When I found myself with six large butternut squash in my garage, I decided to try some recipes I liked with fresh squash puree as opposed to canned pumpkin. I peeled the squash, cut it into large chunks, and steamed until tender. While still warm, mash with a potato masher (or pulse in the food processor) until broken down, but not completely smooth.
A layer of squash in lasagna was good, but didn’t do much to make a dent in my supply. Baking was the way to go. I pulled out a bread recipe I liked from Smitten Kitchen and made some adjustments. I prefer less sugar, like to bake with kosher salt, and find vanilla a much more pleasing taste than cloves.
I can be a creature of habit, particularly on damp days when all I want to do is get the house warmed up and smelling good. Normally I think it works best to combine all of the dry ingredients and then add them to the wet. I liked the SK method of adding the smaller amounts of dried ingredients, like the baking soda and the spices first, followed by the flour. The best part was keeping this a one-bowl batter. Less to clean up.
Along the lines of habit, I love versatile base recipes and expanding on them. In this case, a batter that yields a moist loaf or muffins. I also wanted to see if I could substitute other vegetables or fruit. First try, applesauce variation, bubbled over and had an even longer bake time, but it was delicious. I made a couple of times and then moved on to zucchini. (See Notes on Muffins and Variations, Below)
I successfully made this for my friend Abi of Abi's Farmhouse Kitchen using Bob's Red Mill's Gluten Free 1 to 1 Baking Flour. Err on the side of a longer bake. And my friend Sarah did this with a different flour split. She said, "since I am from Sebastopol" I can never use all a-p. (For those that don't know the Sonoma County town, historically it is home to a lot of artists and farmers, with a lot of different spiritual influences.) Sarah used 1 cup a-p, ¾ cup whole wheat, and ½ cup almond flour.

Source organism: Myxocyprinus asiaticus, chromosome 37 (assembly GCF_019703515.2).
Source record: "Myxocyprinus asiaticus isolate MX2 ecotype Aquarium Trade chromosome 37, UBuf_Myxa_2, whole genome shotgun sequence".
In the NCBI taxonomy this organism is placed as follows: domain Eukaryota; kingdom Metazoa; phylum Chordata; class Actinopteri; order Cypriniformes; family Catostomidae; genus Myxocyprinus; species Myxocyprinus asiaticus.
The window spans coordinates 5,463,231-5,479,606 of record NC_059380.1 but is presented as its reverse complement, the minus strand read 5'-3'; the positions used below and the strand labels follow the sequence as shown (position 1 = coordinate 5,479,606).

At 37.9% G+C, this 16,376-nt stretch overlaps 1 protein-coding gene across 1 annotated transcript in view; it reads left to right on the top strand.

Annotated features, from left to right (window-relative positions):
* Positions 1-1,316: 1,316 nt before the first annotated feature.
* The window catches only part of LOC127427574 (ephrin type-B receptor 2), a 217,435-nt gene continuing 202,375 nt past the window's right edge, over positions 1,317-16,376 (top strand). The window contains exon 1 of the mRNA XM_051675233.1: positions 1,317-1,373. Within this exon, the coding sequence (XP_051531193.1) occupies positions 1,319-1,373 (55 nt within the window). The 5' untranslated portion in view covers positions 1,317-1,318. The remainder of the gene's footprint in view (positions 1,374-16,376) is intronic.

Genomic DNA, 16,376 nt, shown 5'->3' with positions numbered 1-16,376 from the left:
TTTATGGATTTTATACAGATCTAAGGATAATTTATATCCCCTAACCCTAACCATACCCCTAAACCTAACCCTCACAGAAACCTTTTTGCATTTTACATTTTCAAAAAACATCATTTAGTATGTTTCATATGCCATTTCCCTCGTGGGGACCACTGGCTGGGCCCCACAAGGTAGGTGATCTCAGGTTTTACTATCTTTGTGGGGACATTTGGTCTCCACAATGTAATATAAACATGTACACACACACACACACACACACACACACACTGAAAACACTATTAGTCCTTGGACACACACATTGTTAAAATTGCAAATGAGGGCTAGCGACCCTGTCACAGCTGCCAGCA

Makes 1 loaf or 18 muffins
1 ¾ cups butternut squash puree
(or One 15-ounce can pumpkin puree)
1 ½ cups granulated sugar
½ cup vegetable oil, plus additional for the pan (my preference is avocado)
3 large eggs
1 teaspoon pure vanilla extract or paste
1 ½ teaspoons baking powder
¾ teaspoon baking soda
1 teaspoon kosher salt
1 teaspoon ground cinnamon
¼ teaspoon ground ginger
¼ teaspoon ground nutmeg
2 ¼ cups all-purpose flour
2 teaspoons granulated sugar
½ teaspoon ground cinnamon
Position the oven rack in the center and preheat to 350˚F.
Lightly, but completely, brush or rub the bottom and sides of a 9-by 5-inch (6 cup) loaf pan with oil. For muffins, see below.
In a large bowl whisk together the squash puree, sugar, oil, eggs, and vanilla. Sprinkle the baking powder, baking soda, and the salt over the top and whisk until evenly distributed. Add the cinnamon, ginger, and nutmeg, and whisk again.
Add the flour and stir, preferably with a silicone spatula, until just combined, being sure to scrape the sides and bottom. Scrape into the prepared pan and gently smooth the top.
If using, combine the cinnamon and sugar for the topping and sprinkle over the top.
Bake until a skewer inserted comes out clean in a few areas, particularly in the center. If using canned pumpkin it will be about 1 hour 15 minutes. (Tent the top of the loaf with foil if it starts to get too dark.) A looser puree takes longer, 1 ½ to 1 ¾ hours.
Transfer to a cooling rack for 20 minutes, or until cool enough to handle. Gently loosen the edges as needed. Carefully remove from the pan, set on the rack, and let cool completely.
Cooking Note, Muffins
To make muffins: Line 18 standard muffin cups with paper liners. If you only have one muffin pan the batter will hold at room temperature or in the refrigerator while the first batch bakes and the pan cools. Let the batter warm slightly as needed before using.
Spoon about 3 tablespoons of batter into each cup, tap the bottom to even the tops, and sprinkle with the cinnamon sugar, if using. A skewer should come out clean after 20-25 minutes of baking. A bit longer if the batter is still slightly cold.
Cooking Note, Variations
Applesauce will work, but definitely use less. I liked it with 1 ½ cups of applesauce which results in a more fluid batter, and it does get awfully close to bubbling over a little bit. If that is a concern, put a baking sheet on a rack under the one the loaf pan is on or use a piece of aluminum foil. When it's time to take it out of the pan, it might need some trimming to remove, but I like the statement of the big topped loaf.
Zucchini on the other hand will give you a much stiffer batter. I recommend using 2 cups of grated (on the largest hole of a box grater), well drained zucchini. (Start with about 8 ounces of zucchini.) Depending on when the zucchini is mixed in the look of the finished loaf is different. I preferred the one where I added the zucchini at the end. Less about the exterior, more about the even dispersement of the zucchini. Whisk together the sugar, oil, and eggs. Add the baking powder, baking soda, and salt. Then add in 1 ¾ cups of the flour. Toss the grated zucchini with the remaining flour and then mix that in.